Introduction: Topping Off an Outfit

About: I adore sewing and knitting, mostly vintage or vintage-inspired patterns. I hope to inspire others to create lovely and lasting garments that speak of a past era and yet remain timeless and elegant.

One of my favorite ways to finish off an outfit is with a hat or fascinator.

In most cases, they take very little fabric, and they sure do elevate a look!

Step 1: Finding a Pattern

I often cannot find the exact look I want in a pattern that I own, however, if you look beyond the styling, you may end up with exactly what you want. Just remove a brim, shorten a crown, or add a decorative band, you can dramatically alter the finished look of a design.

Step 2: A Good Foundation

Buckram is a very commonly used as a sturdy foundation for a hat. Buckram hats forms can be purchased in many different shapes and sizes.

You can also make your own.

I do not have a proper wooden block, but I make do with a styrofoam wig head - it's not perfect, but it gets the job done. The buckram should be dampened so that it can be shaped. To protect the wig head, and to make it easier to remove the buckram after it dries, I cover it in saran wrap.

A combination of t-pins and elastic bands are used to keep the damp buckram in place as it is molded into shape. When it eventually dries, it will retain the new shape. Edges are then trimmed away, and a wire is stitched to the edge to help keep the shape. I like to use masking tape to join the ends of the wire so it does not scrape me as I work with the form.

Step 3: Fabric

The buckram form is then covered with fabric, inside and out.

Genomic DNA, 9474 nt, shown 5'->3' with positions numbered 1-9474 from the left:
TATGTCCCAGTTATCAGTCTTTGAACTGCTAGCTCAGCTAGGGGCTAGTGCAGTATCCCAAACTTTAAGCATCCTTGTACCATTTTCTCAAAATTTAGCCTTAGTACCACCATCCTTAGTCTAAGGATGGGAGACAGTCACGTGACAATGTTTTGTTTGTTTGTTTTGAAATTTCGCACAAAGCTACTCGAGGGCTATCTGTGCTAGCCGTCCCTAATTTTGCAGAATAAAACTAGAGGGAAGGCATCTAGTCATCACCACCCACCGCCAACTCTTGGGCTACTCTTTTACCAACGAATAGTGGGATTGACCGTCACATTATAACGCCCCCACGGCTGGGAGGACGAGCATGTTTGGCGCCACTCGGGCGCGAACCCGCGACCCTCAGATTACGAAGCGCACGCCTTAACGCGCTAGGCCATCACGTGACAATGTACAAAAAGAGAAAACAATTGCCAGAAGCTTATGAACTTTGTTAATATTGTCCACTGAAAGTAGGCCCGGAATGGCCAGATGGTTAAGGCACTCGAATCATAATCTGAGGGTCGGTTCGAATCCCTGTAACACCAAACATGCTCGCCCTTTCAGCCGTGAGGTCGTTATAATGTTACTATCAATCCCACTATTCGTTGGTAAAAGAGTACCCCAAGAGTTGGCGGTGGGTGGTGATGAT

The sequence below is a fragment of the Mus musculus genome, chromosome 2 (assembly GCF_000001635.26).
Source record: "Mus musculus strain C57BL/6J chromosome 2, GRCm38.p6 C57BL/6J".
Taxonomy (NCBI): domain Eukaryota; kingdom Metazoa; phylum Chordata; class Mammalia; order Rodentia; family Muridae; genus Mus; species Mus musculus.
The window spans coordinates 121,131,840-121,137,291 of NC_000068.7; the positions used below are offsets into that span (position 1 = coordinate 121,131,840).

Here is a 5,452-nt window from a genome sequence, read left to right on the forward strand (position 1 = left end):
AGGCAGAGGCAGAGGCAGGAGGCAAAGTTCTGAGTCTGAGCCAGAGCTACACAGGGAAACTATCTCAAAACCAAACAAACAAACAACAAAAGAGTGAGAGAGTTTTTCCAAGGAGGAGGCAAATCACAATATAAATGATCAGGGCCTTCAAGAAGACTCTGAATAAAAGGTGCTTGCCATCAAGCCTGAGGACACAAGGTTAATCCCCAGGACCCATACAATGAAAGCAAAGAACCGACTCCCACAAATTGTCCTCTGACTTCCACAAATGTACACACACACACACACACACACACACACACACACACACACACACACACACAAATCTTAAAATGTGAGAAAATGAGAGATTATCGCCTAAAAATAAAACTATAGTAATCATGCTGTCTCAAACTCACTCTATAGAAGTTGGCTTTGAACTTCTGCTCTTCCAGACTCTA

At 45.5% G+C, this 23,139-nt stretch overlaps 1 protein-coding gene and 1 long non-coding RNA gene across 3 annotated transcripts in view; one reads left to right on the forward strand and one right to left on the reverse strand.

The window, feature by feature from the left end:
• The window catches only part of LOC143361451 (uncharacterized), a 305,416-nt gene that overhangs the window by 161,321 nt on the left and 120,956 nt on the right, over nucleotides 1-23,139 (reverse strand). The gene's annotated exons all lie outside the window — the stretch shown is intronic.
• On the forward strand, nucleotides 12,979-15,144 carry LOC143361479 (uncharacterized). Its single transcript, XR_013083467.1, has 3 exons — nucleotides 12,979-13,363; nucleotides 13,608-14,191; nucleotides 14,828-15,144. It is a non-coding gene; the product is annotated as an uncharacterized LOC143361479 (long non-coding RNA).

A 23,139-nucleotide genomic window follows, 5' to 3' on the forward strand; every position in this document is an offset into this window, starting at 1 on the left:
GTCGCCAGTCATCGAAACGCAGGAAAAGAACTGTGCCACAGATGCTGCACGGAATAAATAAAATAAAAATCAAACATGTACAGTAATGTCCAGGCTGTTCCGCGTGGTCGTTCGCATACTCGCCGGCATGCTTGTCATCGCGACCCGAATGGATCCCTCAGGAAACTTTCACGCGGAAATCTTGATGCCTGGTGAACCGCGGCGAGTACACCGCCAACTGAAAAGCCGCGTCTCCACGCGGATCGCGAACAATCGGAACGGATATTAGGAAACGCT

I would recommend underlining or interfacing your fashion fabrics when using a buckram form.

I prefer to line the interior with fabrics like felt. I find that slippery fabrics do not help to keep a hat on my head!

[Stitching the fabric to form can be done by hand or machine. If you do use a sewing machine, make sure to keep your needle clear of any wire edges or you will end up with a broken needle.]

Step 4: Pellon As a Substitute for Buckram

Craft weight Pellon interfacing may be used instead of buckram. This particular product can found at most craft or fabric stores.

Depending on the style of hat, I have had quite a bit of success using a thick interfacing as a form for hats.

The stuff can be a bit of a bother to work with, but I find that stitching things together by hand gives me more control over the inflexible material.

For this pink hat, I also interfaced my fabric with a layer of fabric weight interfacing so that the texture of the heavyweight Pellon would not show through.

Step 5: Embellishments

Now for the fun part!

Embellishing a hat is definitely my favorite part of the process. And after wrestling with buckram and wire it is my reward!

I love flowers, so floral embellishments feature heavily in my hat collection. Feathers or ribbons or beads are great options as well. And sometimes simply manipulating and folding a piece of fabric gives a really lovely finish.

I am not a fan of using glue, so there is a fair amount of hand sewing involved, but I think this really gives the best result. And, if you want to make changes, removing a few stitches will not ruin the hat (the same cannot be said for glue).

Step 6: Help Making That Hat Stay in Place!

There are many ways to help keep a hat in place, and what works for one hat, may not work for another. Also, depending on your hair, or a particular hairstyle, the same hat may require a slightly different means of affixing it to your head from one day to the next.

Stitching a comb, or perhaps two, inside the hat is one of my favorites. As an alternative, you can stitch a piece of elastic in place on the inside of a hat and slide the teeth of a comb into that elastic.

A small strip of nylon horsehair braid or elastic can be folded in half and stitched in place - a bobby pin is then used to secure the hat to your head.

Some smaller hats or fascinators are attached to headbands. I personally prefer to stitch a hair clip to the back of the piece because wearing a headband for more than an hour or two will give me a headache.

And, of course, there is the hat pin option!

The larger the brim, the more likely you will have lift off in a windy situation, so keep that in mind!

But most of all, enjoy your hats, and take them out for a spin every once in a while.

Hats and Headpieces Challenge

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Hats and Headpieces Challenge